Power Steering and Brake Fluid Flushes are also easy and cheap to do. You can buy a bottle of Power Steering fluid for less than $5. Use an "OIL SUCK GUN or PUMP' with a hose attached to suck the old fluid out of the fluid reservoir. Discard the old fluid and pour in new fluid. I do the power steering "fluid replacement" every 30K at the same time I do the Transmission flush service and fuel filter change.
    The Brake fluid is also cheap, a quart cost about $5 to $8 and is usually enough to flush all four wheels. You might want to buy 2 quarts to be sure you don't run out in the middle of your flush. To Flush, you simply do brake bleeding at each wheel, using a one man bleeder, simple to make from a small plastic 6 or 8 oz bottle and a foot of rubber hose, size the hose so that it fits snugly on the brake bleeder screw, with the hose going through a snug fitting hole in the bottle top, with the end of the hose near the bottom of the bottle. Use a piece of tie wire to support the bottle during the process. Start at the Left Rear Wheel, attach the hose to the brake bleeder screw. Loosen the bleeder screw about 1/2 turn, pump the brake pedal about 10 times, then check the fluid level in the master cylinder. Pump until almost all the fluid is gone from the master cylinder, but don't let it run dry! Fill up the master cylinder about 3/4 full, lay the cover on top, so the fluid won't splash out, and pump the brake pedal about 10 times. Check the master cylinder and keep refilling it throughout the rest of this entire procedure. Close the bleeder screw, remove the hose and bottle, discard the dirty fluid, put the hose and bottle back on, open the bleeder screw, and pump the brake again 10 times, refill the master cylinder. Continue this same procedure until the fluid runs clear out of the wheel cylinder into the bottle. Close the Bleeder Screw and remove the bleeder hose. Move to the Right Rear Wheel and do the same procedure, then to the Right Front Wheel, and then finally to the Left Front Wheel. All bleeder screws should now be closed. Fill master cylinder with new fluid. Test brake pedal, brake pedal should be firm and high. Always test the brakes to be certain they are operating properly before driving the car. I do the brake fluid flush every 30K at the same time I do the Transmision flush service and fuel filter change.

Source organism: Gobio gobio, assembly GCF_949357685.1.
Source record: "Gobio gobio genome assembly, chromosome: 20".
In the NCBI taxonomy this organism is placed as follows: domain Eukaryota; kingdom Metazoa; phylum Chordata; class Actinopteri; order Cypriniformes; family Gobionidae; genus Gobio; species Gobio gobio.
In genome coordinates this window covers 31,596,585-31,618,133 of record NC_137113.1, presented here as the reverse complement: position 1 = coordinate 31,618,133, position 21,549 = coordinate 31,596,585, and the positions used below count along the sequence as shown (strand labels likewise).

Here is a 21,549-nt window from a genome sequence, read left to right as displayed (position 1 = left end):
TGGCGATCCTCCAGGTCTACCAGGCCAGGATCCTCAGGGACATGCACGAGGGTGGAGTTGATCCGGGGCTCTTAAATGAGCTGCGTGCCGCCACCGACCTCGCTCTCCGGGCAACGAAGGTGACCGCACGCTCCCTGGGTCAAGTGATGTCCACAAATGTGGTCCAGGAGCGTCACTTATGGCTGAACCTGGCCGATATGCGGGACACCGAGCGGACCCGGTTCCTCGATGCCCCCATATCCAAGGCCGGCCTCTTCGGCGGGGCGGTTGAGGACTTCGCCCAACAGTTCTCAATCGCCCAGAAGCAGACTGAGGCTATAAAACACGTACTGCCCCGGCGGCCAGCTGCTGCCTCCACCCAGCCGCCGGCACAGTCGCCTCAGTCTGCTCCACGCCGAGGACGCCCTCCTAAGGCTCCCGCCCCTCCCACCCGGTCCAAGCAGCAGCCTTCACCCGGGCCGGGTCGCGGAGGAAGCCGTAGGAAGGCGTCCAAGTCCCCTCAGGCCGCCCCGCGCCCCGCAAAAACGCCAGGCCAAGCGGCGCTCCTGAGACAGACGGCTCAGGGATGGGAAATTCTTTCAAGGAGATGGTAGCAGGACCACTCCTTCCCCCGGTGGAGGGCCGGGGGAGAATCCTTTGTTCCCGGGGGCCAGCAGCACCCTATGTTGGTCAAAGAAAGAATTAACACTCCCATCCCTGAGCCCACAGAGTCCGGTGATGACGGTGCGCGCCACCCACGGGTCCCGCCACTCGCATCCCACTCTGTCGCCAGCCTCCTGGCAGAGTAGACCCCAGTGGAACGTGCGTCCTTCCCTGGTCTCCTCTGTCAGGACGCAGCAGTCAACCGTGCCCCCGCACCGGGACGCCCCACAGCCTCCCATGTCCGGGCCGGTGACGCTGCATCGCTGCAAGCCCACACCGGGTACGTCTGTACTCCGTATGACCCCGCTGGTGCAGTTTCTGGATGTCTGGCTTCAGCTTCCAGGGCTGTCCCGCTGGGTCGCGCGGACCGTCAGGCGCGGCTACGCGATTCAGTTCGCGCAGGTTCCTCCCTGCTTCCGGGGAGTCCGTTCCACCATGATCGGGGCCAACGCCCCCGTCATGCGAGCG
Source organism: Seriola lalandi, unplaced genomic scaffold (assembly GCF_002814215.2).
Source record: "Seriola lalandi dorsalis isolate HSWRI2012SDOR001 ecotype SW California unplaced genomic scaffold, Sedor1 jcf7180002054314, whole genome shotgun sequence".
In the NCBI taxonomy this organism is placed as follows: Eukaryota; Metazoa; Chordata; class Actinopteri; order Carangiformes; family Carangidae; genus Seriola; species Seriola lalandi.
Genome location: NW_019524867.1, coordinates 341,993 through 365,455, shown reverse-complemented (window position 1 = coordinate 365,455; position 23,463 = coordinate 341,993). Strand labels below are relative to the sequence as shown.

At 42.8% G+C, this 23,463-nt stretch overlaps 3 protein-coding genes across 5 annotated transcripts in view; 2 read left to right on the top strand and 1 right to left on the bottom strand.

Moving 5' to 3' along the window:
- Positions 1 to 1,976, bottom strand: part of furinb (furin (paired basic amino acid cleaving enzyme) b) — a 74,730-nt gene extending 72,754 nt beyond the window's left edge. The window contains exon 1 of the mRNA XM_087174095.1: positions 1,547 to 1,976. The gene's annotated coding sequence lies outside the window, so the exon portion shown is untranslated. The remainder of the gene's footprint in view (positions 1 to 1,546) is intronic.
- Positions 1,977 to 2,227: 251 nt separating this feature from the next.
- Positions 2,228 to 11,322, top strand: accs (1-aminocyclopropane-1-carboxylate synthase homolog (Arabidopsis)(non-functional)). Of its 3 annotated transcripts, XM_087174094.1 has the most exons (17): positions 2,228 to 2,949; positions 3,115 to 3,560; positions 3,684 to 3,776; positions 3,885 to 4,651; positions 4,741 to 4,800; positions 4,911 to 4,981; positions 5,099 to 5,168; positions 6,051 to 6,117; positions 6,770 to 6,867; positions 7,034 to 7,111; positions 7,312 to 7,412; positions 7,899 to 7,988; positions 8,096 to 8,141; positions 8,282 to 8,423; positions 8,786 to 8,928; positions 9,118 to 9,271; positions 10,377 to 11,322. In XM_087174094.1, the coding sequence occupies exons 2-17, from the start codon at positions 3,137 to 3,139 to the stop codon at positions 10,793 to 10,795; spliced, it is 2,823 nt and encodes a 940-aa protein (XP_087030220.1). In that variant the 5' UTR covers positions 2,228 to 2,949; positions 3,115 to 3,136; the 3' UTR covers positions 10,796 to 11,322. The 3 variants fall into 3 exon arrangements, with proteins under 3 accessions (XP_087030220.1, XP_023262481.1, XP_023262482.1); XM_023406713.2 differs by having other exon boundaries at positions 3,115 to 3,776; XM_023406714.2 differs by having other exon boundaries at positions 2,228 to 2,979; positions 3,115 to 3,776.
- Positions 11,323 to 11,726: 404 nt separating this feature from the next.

Good Luck,
    E.D. ISF
  • When you finally got the old plug to 'break loose', did it seem to come out easier the rest of the way or did you have to 'wrench' it all the way out. If it came out easily after it broke loose, it may just be that the new plug may be crossed in the threads starting it in. You can buy a spark plug thread 'chaser' that is like a tap, you screw it in and it cleans the threads, actually cuts the metal a little bit to reduce interference on damaged threads. If the threadS are messed up bad where the 'chaser' won't work, then you will have to buy a spark plug repair kit, like a heli-coil kit or similar. The guys at the auto parts house should be able to show you what you need. You have to buy the right kit for your type spark plug. It consists of a special tap that rethreads the hole to an oversize special thread. Then you screw the new heli-coil onto the installation tool and screw it carefully into the newly threaded spark plug hole, to the correct depth, according to instructions. Once in, the little metal 'tab' on the heli-coil is broken off and the repair is complete.